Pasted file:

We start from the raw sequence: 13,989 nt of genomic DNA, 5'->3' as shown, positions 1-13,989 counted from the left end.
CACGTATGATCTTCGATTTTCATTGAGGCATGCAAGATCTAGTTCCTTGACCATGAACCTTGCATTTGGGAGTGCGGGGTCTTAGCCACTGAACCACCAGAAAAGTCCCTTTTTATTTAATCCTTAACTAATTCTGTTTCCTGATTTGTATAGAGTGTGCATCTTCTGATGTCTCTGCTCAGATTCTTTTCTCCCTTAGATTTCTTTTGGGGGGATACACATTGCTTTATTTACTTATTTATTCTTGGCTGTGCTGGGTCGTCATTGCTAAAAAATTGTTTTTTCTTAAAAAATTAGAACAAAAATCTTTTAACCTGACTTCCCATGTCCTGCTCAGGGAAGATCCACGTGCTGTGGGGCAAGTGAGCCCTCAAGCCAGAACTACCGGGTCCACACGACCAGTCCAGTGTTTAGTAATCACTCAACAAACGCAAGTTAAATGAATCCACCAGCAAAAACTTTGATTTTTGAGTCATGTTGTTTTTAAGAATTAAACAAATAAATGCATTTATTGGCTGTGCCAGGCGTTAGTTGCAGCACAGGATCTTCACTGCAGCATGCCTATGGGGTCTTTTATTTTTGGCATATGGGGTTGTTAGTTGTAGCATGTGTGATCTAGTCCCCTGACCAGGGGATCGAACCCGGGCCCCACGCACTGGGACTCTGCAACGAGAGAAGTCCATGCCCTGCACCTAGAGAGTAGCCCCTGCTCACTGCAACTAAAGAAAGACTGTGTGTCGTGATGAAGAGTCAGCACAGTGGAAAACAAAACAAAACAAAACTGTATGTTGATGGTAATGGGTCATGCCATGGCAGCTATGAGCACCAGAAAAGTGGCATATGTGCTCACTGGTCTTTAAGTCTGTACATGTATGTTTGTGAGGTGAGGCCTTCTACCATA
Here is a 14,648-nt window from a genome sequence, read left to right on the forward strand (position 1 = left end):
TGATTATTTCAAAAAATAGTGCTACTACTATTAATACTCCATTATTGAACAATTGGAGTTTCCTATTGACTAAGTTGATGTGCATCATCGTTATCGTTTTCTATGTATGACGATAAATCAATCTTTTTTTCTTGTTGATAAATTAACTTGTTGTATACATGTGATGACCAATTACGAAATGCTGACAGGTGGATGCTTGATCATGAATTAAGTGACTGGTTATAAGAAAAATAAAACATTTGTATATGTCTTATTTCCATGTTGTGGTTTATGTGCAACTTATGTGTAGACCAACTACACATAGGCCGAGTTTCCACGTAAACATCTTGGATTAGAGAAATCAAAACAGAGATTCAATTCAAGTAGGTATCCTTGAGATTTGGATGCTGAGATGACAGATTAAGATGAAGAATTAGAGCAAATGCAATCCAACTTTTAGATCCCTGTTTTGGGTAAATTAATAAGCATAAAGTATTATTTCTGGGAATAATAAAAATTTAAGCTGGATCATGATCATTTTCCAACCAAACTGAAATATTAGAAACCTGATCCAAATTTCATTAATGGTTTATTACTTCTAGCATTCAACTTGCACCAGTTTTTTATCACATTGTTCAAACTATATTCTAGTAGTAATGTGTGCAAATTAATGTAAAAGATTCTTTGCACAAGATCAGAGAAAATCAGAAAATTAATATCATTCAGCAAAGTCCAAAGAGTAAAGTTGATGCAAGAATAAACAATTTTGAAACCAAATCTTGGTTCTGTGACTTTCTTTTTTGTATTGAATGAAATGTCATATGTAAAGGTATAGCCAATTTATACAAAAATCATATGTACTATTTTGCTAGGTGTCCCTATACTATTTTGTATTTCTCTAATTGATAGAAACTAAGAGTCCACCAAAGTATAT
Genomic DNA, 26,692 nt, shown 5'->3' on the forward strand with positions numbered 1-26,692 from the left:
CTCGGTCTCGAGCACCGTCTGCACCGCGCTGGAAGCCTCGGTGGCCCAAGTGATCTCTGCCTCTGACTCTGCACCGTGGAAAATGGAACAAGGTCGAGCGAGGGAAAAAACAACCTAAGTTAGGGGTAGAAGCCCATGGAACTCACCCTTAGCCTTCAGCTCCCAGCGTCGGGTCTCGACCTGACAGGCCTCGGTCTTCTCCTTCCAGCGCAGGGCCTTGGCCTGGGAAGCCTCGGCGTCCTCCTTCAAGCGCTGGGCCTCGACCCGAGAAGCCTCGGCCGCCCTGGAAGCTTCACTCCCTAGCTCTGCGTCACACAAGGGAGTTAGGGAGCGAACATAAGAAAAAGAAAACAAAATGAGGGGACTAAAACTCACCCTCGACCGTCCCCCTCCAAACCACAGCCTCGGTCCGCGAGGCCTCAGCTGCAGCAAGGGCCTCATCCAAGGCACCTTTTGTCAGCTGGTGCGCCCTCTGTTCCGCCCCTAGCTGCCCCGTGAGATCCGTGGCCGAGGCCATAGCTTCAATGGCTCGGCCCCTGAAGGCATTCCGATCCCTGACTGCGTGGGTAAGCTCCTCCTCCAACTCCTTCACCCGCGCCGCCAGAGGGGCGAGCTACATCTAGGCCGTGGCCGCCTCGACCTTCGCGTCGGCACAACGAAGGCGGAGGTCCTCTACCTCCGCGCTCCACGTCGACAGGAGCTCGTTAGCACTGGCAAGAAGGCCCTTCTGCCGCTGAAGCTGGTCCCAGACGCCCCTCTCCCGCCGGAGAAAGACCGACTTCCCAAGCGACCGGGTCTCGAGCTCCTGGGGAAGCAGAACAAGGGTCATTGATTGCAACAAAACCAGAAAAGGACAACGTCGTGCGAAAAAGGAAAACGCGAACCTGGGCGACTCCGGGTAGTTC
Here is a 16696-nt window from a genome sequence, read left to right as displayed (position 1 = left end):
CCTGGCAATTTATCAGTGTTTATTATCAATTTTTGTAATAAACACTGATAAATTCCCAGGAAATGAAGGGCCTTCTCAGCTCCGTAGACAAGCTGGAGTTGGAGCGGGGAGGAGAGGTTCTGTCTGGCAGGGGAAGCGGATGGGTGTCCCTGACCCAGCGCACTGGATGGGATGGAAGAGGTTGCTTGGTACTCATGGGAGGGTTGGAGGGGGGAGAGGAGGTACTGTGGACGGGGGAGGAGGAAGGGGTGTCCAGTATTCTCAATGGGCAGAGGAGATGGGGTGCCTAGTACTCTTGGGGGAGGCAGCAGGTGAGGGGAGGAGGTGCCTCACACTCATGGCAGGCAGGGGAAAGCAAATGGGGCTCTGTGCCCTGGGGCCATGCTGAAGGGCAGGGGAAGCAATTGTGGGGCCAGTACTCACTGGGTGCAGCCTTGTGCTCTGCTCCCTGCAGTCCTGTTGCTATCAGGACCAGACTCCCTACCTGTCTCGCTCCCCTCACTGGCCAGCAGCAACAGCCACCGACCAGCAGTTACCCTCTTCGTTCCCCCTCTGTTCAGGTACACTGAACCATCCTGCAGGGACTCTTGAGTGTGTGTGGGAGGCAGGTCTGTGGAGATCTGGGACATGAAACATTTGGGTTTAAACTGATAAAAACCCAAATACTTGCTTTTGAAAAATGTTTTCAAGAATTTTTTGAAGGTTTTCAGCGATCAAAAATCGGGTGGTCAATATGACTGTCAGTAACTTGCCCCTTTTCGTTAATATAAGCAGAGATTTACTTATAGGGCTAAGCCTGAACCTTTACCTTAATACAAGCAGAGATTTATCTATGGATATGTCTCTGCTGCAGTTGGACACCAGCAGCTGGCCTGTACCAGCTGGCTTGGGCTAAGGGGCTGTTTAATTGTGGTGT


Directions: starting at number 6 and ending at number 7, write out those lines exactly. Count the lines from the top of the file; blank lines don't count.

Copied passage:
CTCGGTCTCGAGCACCGTCTGCACCGCGCTGGAAGCCTCGGTGGCCCAAGTGATCTCTGCCTCTGACTCTGCACCGTGGAAAATGGAACAAGGTCGAGCGAGGGAAAAAACAACCTAAGTTAGGGGTAGAAGCCCATGGAACTCACCCTTAGCCTTCAGCTCCCAGCGTCGGGTCTCGACCTGACAGGCCTCGGTCTTCTCCTTCCAGCGCAGGGCCTTGGCCTGGGAAGCCTCGGCGTCCTCCTTCAAGCGCTGGGCCTCGACCCGAGAAGCCTCGGCCGCCCTGGAAGCTTCACTCCCTAGCTCTGCGTCACACAAGGGAGTTAGGGAGCGAACATAAGAAAAAGAAAACAAAATGAGGGGACTAAAACTCACCCTCGACCGTCCCCCTCCAAACCACAGCCTCGGTCCGCGAGGCCTCAGCTGCAGCAAGGGCCTCATCCAAGGCACCTTTTGTCAGCTGGTGCGCCCTCTGTTCCGCCCCTAGCTGCCCCGTGAGATCCGTGGCCGAGGCCATAGCTTCAATGGCTCGGCCCCTGAAGGCATTCCGATCCCTGACTGCGTGGGTAAGCTCCTCCTCCAACTCCTTCACCCGCGCCGCCAGAGGGGCGAGCTACATCTAGGCCGTGGCCGCCTCGACCTTCGCGTCGGCACAACGAAGGCGGAGGTCCTCTACCTCCGCGCTCCACGTCGACAGGAGCTCGTTAGCACTGGCAAGAAGGCCCTTCTGCCGCTGAAGCTGGTCCCAGACGCCCCTCTCCCGCCGGAGAAAGACCGACTTCCCAAGCGACCGGGTCTCGAGCTCCTGGGGAAGCAGAACAAGGGTCATTGATTGCAACAAAACCAGAAAAGGACAACGTCGTGCGAAAAAGGAAAACGCGAACCTGGGCGACTCCGGGTAGTTC
Here is a 16696-nt window from a genome sequence, read left to right as displayed (position 1 = left end):